The immediate benefit is improved productivity but over time it will lead to lower annual maintenance costs, less disruption to rail services, and extended asset lifecycles, all of which contribute to long-term carbon reduction and a more sustainable future.

What do you think the future holds for the rail industry’s decarbonisation efforts?

The future is looking very positive. Rail is the mode of ground transport that has one of the clearest and relatively most achievable routes to decarbonisation.

Cars, vans, and heavy goods vehicles account for 95% of surface transport emissions, with rail contributing less than 3%. Even with a significant increase in the use of electric road vehicles, the embodied carbon required to manufacture and sustain road vehicles and roads themselves means that this mode of transport will increasing become unsustainable. Therefore, transport decarbonisation will require a greater shift to rail, especially for longer distance journeys and freight activities.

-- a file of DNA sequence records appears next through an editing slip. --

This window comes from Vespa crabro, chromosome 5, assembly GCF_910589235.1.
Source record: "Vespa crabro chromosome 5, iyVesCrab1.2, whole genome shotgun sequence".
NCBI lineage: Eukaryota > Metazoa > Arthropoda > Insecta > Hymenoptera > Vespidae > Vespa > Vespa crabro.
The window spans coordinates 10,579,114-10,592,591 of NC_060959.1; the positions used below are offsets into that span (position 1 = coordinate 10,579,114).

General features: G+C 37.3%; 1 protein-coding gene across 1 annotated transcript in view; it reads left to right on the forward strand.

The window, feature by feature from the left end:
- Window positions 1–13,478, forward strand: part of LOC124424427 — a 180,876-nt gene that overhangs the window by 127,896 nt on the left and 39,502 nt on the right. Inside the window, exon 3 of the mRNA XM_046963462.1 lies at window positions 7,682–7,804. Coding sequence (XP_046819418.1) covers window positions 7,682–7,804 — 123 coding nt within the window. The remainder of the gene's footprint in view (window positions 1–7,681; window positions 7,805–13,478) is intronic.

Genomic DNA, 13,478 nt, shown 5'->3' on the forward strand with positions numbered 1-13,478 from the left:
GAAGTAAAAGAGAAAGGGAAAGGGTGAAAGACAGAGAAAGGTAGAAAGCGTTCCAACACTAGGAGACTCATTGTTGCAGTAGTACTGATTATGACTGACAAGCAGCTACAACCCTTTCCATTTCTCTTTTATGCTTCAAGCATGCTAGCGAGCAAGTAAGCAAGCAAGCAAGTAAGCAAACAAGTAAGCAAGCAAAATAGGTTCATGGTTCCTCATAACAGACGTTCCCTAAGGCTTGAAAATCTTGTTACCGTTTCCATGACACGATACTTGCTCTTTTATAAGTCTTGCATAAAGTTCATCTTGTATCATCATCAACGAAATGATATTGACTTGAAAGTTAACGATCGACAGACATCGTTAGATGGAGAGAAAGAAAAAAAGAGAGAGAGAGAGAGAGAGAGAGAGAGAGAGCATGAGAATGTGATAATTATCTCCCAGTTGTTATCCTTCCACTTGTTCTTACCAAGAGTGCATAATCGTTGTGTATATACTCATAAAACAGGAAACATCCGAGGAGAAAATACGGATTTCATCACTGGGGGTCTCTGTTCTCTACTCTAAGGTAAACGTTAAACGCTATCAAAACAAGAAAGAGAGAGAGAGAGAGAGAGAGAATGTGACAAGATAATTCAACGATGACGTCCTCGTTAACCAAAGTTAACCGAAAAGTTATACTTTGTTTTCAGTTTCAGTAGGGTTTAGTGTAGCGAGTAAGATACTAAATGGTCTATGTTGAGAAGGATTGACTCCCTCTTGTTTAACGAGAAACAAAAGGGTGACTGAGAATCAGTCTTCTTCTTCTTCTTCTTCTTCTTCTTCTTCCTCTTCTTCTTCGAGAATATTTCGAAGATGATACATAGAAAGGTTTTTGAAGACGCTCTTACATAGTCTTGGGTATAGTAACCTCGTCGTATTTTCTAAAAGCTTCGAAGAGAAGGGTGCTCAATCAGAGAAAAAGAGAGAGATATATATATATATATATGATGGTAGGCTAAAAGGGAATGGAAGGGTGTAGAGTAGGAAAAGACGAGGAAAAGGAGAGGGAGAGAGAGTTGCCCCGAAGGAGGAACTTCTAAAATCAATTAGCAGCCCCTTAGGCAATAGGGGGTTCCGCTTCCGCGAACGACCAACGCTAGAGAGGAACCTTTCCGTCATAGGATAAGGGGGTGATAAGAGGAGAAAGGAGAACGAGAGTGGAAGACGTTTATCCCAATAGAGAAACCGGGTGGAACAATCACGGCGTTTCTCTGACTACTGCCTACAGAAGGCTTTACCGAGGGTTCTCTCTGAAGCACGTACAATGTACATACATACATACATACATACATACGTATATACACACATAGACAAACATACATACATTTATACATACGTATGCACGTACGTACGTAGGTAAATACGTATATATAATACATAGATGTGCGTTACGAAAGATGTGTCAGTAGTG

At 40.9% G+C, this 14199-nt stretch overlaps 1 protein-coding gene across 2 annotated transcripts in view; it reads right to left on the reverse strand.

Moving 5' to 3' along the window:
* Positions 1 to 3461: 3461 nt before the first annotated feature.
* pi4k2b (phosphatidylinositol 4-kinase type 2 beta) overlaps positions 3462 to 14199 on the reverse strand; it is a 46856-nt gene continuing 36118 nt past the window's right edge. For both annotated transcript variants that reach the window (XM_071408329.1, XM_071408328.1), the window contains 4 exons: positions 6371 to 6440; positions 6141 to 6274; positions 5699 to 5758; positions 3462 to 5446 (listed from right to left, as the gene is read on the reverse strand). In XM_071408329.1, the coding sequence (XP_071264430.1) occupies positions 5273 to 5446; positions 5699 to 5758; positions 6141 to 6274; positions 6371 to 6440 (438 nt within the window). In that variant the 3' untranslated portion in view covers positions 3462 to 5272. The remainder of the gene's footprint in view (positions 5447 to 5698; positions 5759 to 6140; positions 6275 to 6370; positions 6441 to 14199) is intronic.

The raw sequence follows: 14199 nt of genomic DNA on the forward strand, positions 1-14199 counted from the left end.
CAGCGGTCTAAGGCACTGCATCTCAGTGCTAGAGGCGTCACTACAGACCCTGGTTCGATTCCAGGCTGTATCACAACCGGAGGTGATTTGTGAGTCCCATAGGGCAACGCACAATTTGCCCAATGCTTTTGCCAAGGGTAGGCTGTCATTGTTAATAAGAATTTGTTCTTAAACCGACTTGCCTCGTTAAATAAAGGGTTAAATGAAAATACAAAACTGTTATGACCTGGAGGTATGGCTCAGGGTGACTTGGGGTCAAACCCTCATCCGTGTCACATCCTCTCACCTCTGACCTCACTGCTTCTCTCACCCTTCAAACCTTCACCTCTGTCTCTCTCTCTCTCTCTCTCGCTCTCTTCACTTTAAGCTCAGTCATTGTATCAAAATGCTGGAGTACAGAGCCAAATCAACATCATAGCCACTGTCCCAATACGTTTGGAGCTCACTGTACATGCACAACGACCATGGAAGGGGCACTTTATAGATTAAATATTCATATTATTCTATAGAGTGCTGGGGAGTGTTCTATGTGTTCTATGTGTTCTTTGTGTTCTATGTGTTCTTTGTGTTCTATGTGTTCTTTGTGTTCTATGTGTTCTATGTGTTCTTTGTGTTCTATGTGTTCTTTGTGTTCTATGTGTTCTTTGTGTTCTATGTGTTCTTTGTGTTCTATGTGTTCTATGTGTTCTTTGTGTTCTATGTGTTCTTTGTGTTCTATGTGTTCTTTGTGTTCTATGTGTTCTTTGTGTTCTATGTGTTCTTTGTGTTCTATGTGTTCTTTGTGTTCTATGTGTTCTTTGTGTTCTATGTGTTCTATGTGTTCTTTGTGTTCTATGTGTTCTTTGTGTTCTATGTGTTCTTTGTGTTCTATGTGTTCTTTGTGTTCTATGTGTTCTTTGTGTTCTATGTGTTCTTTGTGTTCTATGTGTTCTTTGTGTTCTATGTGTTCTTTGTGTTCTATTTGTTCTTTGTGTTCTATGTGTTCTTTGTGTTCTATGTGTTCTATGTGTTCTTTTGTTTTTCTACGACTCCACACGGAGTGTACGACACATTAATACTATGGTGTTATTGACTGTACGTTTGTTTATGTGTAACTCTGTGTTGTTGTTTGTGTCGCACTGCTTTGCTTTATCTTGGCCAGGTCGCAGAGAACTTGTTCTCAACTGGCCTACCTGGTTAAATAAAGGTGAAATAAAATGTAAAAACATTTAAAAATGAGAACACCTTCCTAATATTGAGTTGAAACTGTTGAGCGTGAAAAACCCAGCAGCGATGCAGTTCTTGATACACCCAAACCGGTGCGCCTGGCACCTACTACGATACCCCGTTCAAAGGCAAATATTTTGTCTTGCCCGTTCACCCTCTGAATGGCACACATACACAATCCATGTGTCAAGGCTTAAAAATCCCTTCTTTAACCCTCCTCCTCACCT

More rail traffic will result in an ever greater need to understand the condition of the rail network so that maintenance activities can be optimised. This is where survey tools such as RILA come in; additionally, the advanced artificial intelligence and machine learning that Fugro RailData offers will help to deliver accurate assessments and support decision-making.

Fugro’s mission is to unlock insights from geo-data to create a safe and liveable world. Whilst Geo-data alone can’t solve the world’s environmental crises, we believe passionately that evolving new technology-driven processes to understand the earth itself and the performance of built assets is a significant part of solving this puzzle.

Image of Axel Schuppe. Credit: The German Railway Industry Association.

Main image: Fugro’s RILA survey system in action. Credit: Fugro